Understanding the Importance of Fat in Your Dog’s Diet
November 20, 2020
Understanding the Importance of Fat in Your Dog’s Diet
As humans, we have been conditioned to think that fat is the enemy. If you’ve ever gone on a diet to lose weight, you probably reduced your fat intake and focused more on low-calorie foods like fruits and vegetables. What you may not realize, however, is that your dog’s dietary requirements are very different from your own and fats may not be quite the enemy they are made out to be.
The truth of the matter is that fats provide a highly concentrated source of energy for dogs in the form of calories. Without adequate fat in his diet, your dog won’t have the energy he needs to run and play, much less hunt or participate in dog sports. Keep reading to learn more about the importance of fat in your dog’s diet and to receive some helpful tips for keeping things balanced.
What Role Does Fat Play in a Dog’s Diet?
As a descendant of wild wolves, your dog needs a meat-based diet to provide nutrition that his body can digest and utilize. Protein is the most important nutrient in a dog’s diet because it helps puppies grow strong muscles during their development and helps adult dogs maintain lean muscle mass. After protein, fat is the next most important nutrient because it provides a concentrated source of energy. Protein and carbohydrates only provide 4 calories (a unit of energy) per gram while fat provides 9.
As a concentrated source of energy, fat helps keep your dog active – this is particularly important for working and sporting breeds. It also provides a blend of omega-3 and omega-6 fatty acids to support your dog’s skin and coat health. If your dog’s diet is too low in fat, he may become lethargic and the quality of his coat might suffer. Fat also helps your dog’s body absorb and utilize fat-soluble vitamins and it plays a role in supporting a healthy immune system.
What Kinds of Fats are Best for Dogs?
Not all fats are created equal. As a puppy, your dog needs a minimum of 8% fat in his daily diet and, as an adult, he needs about 5% at a minimum. Keep in mind, however, that the quality of the fat in your dog’s diet is important as well. Animal-based fats like chicken fat and salmon oil are more biologically valuable for dogs than plant-based fats like canola oil or flax seed. Plant oils can be paired with animal fats to provide a balance of omega-3 and omega-6 fatty acids, but most of the fats in your dog’s diet should come from animal sources.
Why Should You Be Careful About Fat in Your Dog’s Diet?
When it comes to including fat in your dog’s diet, you need to walk the line between providing for his nutritional needs and taking his fat intake so high that he gains an unhealthy amount of weight. You can have too much of a good thing! Think of it this way:
Imagine your dog when he was a puppy. He was small, awkward, and full of curiosity for the world around him. As a dog owner, your primary responsibility was to provide for your puppy’s nutritional needs, so he could grow and develop properly. So, you fed him a high-quality dog food formulated for puppies with extra fat for energy and followed the feeding recommendations on the package. As the weeks passed, your puppy grew, and his puppy fat turned into strong, healthy muscles.
Now, imagine that instead of following the feeding recommendation on the puppy food package you simply kept your puppy’s bowl full and let him eat as much as he wanted. He would have still grown, building those same muscles, but he may have grown too fast and he may have developed an unhealthy amount of body fat. Overgrowth in puppies is very dangerous because it can put excess strain on their joints which can predispose them to musculoskeletal issues as an adult. Controlling the fat in your puppy’s food means controlling calories – you need to provide enough but not too much.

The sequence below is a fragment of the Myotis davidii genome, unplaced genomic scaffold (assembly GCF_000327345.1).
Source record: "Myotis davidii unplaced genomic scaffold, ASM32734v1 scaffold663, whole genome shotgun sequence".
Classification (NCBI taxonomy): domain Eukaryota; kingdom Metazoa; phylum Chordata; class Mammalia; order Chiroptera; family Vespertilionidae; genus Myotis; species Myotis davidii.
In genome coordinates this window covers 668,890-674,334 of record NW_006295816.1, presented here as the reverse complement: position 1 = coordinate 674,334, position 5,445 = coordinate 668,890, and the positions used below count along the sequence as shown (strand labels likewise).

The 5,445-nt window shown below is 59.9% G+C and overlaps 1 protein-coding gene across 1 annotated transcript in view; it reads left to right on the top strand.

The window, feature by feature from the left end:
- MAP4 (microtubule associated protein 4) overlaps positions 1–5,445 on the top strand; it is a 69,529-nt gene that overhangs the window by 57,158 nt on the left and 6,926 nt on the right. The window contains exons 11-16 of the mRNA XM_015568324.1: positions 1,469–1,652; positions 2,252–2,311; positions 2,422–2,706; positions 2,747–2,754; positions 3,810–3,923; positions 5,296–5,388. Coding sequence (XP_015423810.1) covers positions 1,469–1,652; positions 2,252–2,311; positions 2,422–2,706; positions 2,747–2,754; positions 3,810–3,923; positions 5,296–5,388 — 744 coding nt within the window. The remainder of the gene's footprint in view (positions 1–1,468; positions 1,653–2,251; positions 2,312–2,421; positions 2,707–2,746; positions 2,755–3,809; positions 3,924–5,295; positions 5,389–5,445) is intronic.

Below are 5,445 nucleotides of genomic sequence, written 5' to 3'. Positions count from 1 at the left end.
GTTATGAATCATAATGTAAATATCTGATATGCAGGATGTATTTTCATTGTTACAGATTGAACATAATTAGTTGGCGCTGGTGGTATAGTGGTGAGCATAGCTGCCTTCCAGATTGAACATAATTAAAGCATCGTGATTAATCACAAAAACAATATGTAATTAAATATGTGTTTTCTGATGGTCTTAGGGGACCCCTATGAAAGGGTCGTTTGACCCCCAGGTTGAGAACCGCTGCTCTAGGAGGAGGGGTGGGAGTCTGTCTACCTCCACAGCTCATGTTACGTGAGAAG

Now do you see why fat in your dog’s diet is a good thing, but only in the right amount? Keep reading to receive some helpful tips for including fat in your dog’s diet.
Tips for Including Fat in Your Dog’s Diet
Including healthy fats in your dog’s diet is something of a balancing act. You want to make sure you hit those minimum requirements without going overboard. The problem is that every dog has unique requirements for fat in his diet according to his age, weight, and activity level. The more active your dog is, the more fat he’ll need in his diet to provide for his energy requirements.
Here are some simple tips for including fats in your dog’s diet:
• Check the guaranteed analysis on a dog food label before you buy to make sure it contains a minimum of 5% crude fat for adult dogs and a minimum of 8% for puppies.
• Make sure the first source of fat in your dog’s food comes from an animal-based source to ensure bioavailability – remember, plant oils can be used as supplemental sources of fat.
• Look for a dog food that includes both DHA and EPA, two omega-3 fatty acids that support brain health and reduce inflammation.
• Check for a balance of omega-3 and omega-6 fatty acids – your dog’s diet should contain about twice as much omega-6 as omega-3.
• Avoid low-quality sources of fat such as tallow or lard as well as unnamed sources of fat, like poultry fat instead of chicken fat.
If you’re concerned about providing for your dog’s energy requirements, it might be time to switch to a new recipe! Consider our Sport Dog Food Bird Dog Whitefish Formula designed specifically for highly active sporting dogs with 87% animal ingredients and 16% healthy fats. You should also check out our assortment of high energy dog foods for active and working breeds.